Emerald Ash Borer

Common Questions on the Emerald Ash Borer

Dr. John Ball, extension forestry specialist, South Dakota State University, forest health specialist, SD Division of Resource Conservation and Forestry; phone 605.688.4737. email john.ball@sdstate.edu

Emerald Ash Borer

The emerald ash borer is a small beetle that was accidentally introduced from China into the Detroit area of Michigan sometime during the 1990s. The larval (worm) stage of the insect feeds in the food-conducting tissue of the tree’s trunk severing the flow of food from the leaves to the roots.
The emerald ash borer was first detected in the southeastern Michigan in 2002. Since that time it has spread out into the surrounding states and Canadian providences. There have been hundreds of millions of ash trees killed since the beetle was discovered in this country. The closest infestation to South Dakota was found in May 2009 in St. Paul, Minnesota in July 2016 in Harrison County, Iowa and in June 2016 in Omaha, Nebraska.   These infestations were probably three to five years old.  Since no one ever finds the first infested tree in an area there is a strong possibility that there are more infestations further north and west. The emerald ash borer will probably be detected in South Dakota sometime in the next several years.
Yes, it is from northeastern Asia and is adapted to our cold winters and hot summer.
Based on the experience in other states, the answer is yes. However, it will take many years to spread across the entire state. Typically when the beetle is found in a community the infestation spreads very fast through the town and the trees are killed within a few years but the spread between communities or counties can be very slow if the movement of infested wood is stopped. There still are counties in Michigan and Ohio that are not yet infested though the insect has been in these states for more than a decade. We will probably see the same pattern here, and in fact, due to the isolation of our small communities the movement may be very slow.
All species of ash are attacked by this insect. Our black, blue, green and white ash trees and their many cultivars are all susceptible to attack. All of these trees will be killed by an emerald ash borer infestation. The only tree showing some tolerance to attack is the Manchurian ash, a tree native to the region of Asia where the beetle is found. Emerald ash borer does not attack mountainash, ash-leaf maple or prickly ash. These trees are not related to ash.

Again, it is important to point out that the emerald ash borer has not yet been detected in South Dakota (April 2017). However ash trees exhibiting the following symptoms may be infested. Look for ash trees that have some dieback or are standing dead. Oftentimes these trees will have the bark shredding off due to the tremendous number of woodpeckers feeding on the larvae beneath the bark of the infested tree. If the bark is pulled off the tree you should be able to find S-shaped tunnels on the surface of the wood. These narrow tunnels, about 1/8-inch wide, will be packed.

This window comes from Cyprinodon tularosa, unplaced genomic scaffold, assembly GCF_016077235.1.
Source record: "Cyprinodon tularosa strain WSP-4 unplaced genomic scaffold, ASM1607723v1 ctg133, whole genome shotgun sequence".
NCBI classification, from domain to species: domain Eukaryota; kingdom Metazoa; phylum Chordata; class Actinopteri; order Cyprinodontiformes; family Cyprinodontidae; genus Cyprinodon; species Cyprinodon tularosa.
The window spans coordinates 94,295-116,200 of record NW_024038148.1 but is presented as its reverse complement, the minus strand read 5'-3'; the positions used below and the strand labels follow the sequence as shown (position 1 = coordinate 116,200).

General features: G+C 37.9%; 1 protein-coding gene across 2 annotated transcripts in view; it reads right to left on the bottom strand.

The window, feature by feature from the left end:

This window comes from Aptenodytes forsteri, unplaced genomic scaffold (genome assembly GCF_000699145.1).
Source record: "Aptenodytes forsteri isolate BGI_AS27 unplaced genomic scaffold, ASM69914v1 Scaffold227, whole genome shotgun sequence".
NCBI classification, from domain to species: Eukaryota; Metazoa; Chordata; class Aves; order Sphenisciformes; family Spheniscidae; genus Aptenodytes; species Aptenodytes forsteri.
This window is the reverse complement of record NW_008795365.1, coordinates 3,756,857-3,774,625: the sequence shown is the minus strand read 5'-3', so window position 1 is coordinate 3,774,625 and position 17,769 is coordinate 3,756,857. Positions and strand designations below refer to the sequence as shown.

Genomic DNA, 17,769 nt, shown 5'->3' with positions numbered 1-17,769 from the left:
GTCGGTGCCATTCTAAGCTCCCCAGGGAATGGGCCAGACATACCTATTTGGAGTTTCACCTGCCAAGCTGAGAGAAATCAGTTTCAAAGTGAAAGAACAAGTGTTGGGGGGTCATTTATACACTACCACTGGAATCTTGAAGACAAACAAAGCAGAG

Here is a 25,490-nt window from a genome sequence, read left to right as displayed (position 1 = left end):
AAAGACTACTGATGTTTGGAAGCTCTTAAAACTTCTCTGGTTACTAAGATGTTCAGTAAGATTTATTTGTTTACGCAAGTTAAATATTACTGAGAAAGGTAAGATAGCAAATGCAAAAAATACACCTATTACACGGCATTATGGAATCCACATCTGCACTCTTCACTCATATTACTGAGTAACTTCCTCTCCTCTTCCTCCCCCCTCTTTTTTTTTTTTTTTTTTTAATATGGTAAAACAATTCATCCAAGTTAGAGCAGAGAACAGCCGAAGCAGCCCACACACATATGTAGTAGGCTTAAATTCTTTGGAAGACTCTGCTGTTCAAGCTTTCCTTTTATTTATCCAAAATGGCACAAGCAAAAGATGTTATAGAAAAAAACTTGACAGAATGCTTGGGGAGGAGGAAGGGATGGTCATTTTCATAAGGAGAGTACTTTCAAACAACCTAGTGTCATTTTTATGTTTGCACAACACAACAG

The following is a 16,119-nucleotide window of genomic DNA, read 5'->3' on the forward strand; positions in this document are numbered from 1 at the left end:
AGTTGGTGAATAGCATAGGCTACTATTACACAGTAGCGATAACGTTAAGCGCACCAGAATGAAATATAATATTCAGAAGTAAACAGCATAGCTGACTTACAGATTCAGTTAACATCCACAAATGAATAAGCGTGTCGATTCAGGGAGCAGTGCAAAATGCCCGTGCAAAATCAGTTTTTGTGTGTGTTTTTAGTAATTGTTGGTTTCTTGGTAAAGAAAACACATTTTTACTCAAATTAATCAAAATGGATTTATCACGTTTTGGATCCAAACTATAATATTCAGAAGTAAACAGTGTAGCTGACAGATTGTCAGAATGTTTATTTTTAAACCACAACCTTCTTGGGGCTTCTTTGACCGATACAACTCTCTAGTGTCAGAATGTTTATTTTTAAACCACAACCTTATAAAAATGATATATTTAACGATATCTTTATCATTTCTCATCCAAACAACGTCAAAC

It is important to remember that there are also many native borers that attack ash trees, the most common being the native ash borer. This insect can be separated from the emerald ash borer by its larger tunnels that are clear of sawdust. The exit hole made by these insects is round and almost the diameter of a pencil. There will often be sawdust around the base of trees infested by the native ash borer.

Since the emerald ash borer has not yet been found in the state there is no need to begin removing ash trees. However, it is probably a good idea to stop planting ash. Ash trees make up almost 1/3 of all the trees planted in our communities and also are one of our most common windbreak species. There are many other trees that can be used as ornamental or windbreak trees and we should start planting trees now so when the emerald ash borer arrives we will not loss the majority of our community forests and windbreaks in a short time period. We also do not want to repeat the mistake made with Dutch elm disease where the diseased elms were replaced with a single species - ash. The best recommendation for homeowners is to look at what their neighbor’s are planting and plant something else! We want to develop a diverse forest, one that is not all susceptible to a single pest.

It is also too early to begin pesticide treatments. While there are effective treatments for the emerald ash borer they should be consider means of prolonging the tree rather than saving the tree. Experience in other states has shown that the beetle population can continue to increase in a treated tree if there is a high population of beetles in the area and these trees may die despite the use of insecticides. When the beetle is found in a region of the state, homeowners may want to consider treatments but the most effective are the ones available to commercial applicators and it may be best to leave the management on the problem in the hands of professional tree care companies.